Phosphorus leaching in sandy soils. II. Laboratory studies of the long-term effects of the phosphorus source

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Australian Journal of Soil Research


phosphorus, superphosphate, rock phosphate, soil test, leaching, sorption, long-term, phosphorus source, fertiliser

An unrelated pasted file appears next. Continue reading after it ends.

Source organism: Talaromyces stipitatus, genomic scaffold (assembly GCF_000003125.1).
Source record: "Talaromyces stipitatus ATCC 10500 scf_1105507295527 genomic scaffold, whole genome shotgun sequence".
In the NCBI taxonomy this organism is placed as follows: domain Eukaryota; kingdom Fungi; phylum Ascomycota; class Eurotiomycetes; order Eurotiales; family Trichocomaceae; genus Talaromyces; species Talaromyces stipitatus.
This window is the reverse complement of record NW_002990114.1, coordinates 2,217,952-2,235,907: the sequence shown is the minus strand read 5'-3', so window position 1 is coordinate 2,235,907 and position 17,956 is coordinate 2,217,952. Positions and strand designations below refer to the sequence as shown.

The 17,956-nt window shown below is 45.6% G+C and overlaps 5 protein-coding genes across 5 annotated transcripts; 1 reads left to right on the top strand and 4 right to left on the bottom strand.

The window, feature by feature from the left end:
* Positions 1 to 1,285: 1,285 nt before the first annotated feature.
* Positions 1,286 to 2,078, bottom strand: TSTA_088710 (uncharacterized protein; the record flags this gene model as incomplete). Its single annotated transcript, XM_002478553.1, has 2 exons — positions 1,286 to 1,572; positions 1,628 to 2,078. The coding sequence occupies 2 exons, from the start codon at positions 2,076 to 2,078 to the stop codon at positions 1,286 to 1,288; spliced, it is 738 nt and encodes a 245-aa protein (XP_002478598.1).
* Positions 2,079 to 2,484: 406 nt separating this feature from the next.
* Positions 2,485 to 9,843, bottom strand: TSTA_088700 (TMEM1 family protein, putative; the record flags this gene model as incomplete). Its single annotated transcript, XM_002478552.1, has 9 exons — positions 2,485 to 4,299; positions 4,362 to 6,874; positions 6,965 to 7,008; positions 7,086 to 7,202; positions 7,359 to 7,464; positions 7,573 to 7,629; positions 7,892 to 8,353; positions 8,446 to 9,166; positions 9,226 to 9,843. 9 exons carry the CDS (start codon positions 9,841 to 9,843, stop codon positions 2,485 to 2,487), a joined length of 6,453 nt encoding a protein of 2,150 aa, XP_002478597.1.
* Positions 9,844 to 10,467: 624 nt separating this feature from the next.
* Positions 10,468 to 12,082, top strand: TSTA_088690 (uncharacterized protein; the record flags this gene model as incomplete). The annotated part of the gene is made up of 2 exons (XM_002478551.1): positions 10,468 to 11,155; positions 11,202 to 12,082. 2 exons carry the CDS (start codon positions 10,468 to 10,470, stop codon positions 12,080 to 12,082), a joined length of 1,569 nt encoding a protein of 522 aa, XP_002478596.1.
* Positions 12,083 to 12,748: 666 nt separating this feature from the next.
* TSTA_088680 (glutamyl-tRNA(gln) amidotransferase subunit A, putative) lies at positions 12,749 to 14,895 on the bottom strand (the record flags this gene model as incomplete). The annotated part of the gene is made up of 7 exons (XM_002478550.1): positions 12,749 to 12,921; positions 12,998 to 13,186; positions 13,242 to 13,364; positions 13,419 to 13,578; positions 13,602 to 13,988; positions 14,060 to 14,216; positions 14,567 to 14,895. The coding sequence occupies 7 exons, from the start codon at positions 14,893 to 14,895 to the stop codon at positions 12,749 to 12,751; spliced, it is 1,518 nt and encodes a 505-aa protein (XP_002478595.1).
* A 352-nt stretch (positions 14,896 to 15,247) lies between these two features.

Long-term P losses and gains in sandy soils under continuous P fertilization and using simulated mediterranean weather cycles were investigated in laboratory experiments. Phosphorus losses from previously fertilized soils decreased logarithmically with increasing number of cycles. Total inorganic P and resin-extractable P were able to explain 94% of the variation in P losses. Addition of either fertilizer increased the amount of P leached from the soil and 10-40% more P was leached by adding superphosphate rather than coastal superphosphate. The percentage of the cumulative P lost by leaching decreased with increasing application rate of both fertilizers when expressed as a percentage of the cumulative water plus citrate-soluble P added. Addition of either fertilizer increased the amount of acid-extractable P, but coastal superphosphate had a much greater effect than superphosphate. Leaching losses of P were influenced by fertilizer solubility in the short term (<1 >year). In the long term, however, the water plus citrate-insoluble P in the fertilizers also contributed to P losses by leaching.